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Government seeks firm to make Swing Bridge repairs

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Three years to go: the Swing Bridge connects St David’s Island to St George’s Island on the boundary of Ferry Reach and Stocks Harbour (File photograph

The Ministry of Public Works has launched a search for a firm to carry out repair works on an ageing St George’s bridge.

A request for quotation, recently published on the government procurement website, called for companies able to partially reconstruct deck slab on the Swing Bridge.

RFQ documents noted that repair work on the decking, including new concrete, was completed in 2003.

“Our test digs showed that the top surface of the troughing is in good condition, and we expect that the concrete-steel bond will be as described during the 2002/3 works,” they said.

The documents added that while the top surface of the bridge’s steel troughing, which lay below the concrete, was believed to be in good condition, the soffit on the underside of the bridge was “extensively corroded”.

The selected firm would be expected to demolish and dispose of the existing asphalt and concrete infill, as well as demolish a portion of the curb and sidewalk without damaging the steel of the bridge.

The asphalt was not expected to be fit for reuse and drains should be plugged to prevent material falling into Ferry Reach.

Three years to go: plans included in a request for quotation for repairs to the Swing Bridge (Image from procurement documents)

The firm would then be required to reinstate the concrete deck, including a tie-in to the drain pipes, along with the curb and sidewalks.

Submissions must be received by 3pm on June 27, with the agreement to be executed by August 26.

The Swing Bridge, which links St George’s with St David’s, was first built in 1964.

It had been predicted that the Swing Bridge and the nearby Longbird Bridge would reach the end of their useful lives in 2021.

Designs for the replacement bridges were unveiled in 2018. However, the project was subsequently put on the back burner because of economic challenges faced by the Government.

Lieutenant-Colonel David Burch, the Minister of Public Works, said earlier this year that preliminary work on a new Swing Bridge would get under way at a cost of $2.7 million, although construction will not start until next year.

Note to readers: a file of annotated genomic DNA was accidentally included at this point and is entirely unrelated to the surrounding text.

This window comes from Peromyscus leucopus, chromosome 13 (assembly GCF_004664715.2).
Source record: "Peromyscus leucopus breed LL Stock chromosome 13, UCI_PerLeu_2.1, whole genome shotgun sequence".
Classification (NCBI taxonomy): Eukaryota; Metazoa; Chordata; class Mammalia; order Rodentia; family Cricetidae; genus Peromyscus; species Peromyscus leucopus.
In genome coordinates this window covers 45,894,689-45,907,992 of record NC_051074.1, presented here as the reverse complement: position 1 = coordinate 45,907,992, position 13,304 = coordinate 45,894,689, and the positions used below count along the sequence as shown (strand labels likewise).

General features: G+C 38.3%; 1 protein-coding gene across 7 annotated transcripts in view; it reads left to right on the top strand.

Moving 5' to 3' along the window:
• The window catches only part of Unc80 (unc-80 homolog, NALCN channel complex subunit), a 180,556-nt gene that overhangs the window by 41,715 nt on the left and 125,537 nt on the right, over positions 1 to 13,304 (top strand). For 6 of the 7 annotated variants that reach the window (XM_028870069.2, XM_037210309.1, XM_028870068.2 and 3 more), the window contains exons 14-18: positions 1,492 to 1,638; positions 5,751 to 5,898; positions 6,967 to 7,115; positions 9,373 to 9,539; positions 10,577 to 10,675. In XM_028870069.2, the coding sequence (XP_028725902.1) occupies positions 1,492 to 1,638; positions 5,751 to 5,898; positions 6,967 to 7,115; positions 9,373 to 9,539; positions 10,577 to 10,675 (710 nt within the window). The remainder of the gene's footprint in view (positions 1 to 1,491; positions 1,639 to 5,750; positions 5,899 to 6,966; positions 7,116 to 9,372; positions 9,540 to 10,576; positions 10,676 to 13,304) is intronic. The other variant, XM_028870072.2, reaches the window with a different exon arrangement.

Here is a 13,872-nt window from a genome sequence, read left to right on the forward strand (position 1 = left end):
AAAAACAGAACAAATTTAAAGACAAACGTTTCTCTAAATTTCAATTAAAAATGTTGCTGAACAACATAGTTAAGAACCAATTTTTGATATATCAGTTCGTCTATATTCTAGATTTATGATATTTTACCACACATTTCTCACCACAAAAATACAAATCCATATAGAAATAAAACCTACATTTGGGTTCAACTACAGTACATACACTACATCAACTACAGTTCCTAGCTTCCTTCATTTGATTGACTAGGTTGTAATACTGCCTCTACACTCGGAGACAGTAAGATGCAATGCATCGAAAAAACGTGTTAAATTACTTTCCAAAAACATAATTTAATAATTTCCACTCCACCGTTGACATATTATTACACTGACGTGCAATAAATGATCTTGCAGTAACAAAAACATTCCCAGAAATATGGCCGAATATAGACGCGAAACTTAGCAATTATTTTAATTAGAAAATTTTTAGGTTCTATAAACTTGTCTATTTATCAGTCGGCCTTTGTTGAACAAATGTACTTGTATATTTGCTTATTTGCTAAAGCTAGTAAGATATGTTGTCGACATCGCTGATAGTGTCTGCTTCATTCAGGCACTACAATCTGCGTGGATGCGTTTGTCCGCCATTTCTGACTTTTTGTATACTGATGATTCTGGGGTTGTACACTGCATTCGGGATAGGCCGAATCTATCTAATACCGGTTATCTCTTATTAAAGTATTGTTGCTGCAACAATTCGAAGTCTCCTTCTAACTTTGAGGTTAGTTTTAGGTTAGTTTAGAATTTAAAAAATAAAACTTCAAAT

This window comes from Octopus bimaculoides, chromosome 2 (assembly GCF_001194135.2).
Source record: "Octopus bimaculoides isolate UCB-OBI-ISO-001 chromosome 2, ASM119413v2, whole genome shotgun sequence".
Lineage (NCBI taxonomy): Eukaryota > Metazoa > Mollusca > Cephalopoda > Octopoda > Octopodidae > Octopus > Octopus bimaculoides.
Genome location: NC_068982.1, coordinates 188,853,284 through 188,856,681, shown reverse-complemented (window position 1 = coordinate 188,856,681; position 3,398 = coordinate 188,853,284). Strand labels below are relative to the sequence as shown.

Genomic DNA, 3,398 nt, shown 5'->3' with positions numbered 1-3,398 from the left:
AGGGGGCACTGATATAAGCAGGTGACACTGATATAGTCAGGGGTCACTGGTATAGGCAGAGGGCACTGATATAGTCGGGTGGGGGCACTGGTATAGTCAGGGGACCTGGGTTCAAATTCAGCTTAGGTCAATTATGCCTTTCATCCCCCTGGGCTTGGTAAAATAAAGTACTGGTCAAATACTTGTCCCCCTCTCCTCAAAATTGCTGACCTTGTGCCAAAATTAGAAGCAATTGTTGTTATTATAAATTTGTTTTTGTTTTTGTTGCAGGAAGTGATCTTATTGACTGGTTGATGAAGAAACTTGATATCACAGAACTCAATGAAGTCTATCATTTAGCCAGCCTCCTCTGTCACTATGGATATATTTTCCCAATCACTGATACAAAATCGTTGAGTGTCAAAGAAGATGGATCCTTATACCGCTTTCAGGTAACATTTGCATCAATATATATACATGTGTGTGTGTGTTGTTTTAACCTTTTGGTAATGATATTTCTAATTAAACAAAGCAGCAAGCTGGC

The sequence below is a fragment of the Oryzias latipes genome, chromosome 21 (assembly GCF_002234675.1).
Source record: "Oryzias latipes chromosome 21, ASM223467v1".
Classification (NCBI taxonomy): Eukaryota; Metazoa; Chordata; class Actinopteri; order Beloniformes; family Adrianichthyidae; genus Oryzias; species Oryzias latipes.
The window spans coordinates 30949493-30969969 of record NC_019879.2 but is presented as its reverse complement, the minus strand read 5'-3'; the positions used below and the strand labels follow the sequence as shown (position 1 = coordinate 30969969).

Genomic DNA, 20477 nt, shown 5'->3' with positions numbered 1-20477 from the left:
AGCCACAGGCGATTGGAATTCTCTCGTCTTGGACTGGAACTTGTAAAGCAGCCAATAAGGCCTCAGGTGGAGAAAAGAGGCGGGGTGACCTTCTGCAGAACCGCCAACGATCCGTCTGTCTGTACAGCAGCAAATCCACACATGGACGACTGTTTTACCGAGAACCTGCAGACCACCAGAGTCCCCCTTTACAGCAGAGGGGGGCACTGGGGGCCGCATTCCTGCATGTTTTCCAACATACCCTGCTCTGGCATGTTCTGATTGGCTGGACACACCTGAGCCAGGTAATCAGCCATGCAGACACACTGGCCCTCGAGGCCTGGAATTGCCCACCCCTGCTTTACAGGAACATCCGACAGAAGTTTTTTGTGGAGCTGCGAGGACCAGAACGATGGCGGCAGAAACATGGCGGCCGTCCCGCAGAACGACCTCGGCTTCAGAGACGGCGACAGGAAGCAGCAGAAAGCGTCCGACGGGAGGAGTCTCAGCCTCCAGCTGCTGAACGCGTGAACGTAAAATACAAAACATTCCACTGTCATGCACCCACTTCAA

Colonel Burch said: “We have about three years before the Swing Bridge comes to the end of its natural life, and so we’ve allocated money over the next three years to cover that.”

Work to replace Longbird Bridge, however, was said to be “on pause until funding is available”.

“In 2021 we did rehabilitation work on Swing Bridge and also in 2023,” he said in February.

“Most of this work was carried out by people who have designed the new bridge, and so we’ve been able to extend it’s life for three years, but the indications are that you will not be able to extend it any further.

“That’s why we’re taking steps to provide funding for Swing Bridge.

“The aim was to try to do both bridges together because that’s cheaper, but the funding is not there so we’re doing Swing Bridge, which is the most critical.“

Separately, the bridge at the end of the Causeway was closed for a period last Wednesday to allow for the replacement of deck panels after holes appeared in the structure’s surface.

A spokesman for the public works ministry said then that although the bridge was “actively” monitored, one panel deteriorated more rapidly since it was last checked from land in October.

He added at the time: “All of the bridges remain safe thanks to their modular design which allows for the easy replacement of individual parts.”

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Published May 27, 2024 at 7:53 am (Updated May 27, 2024 at 7:52 am)

Government seeks firm to make Swing Bridge repairs

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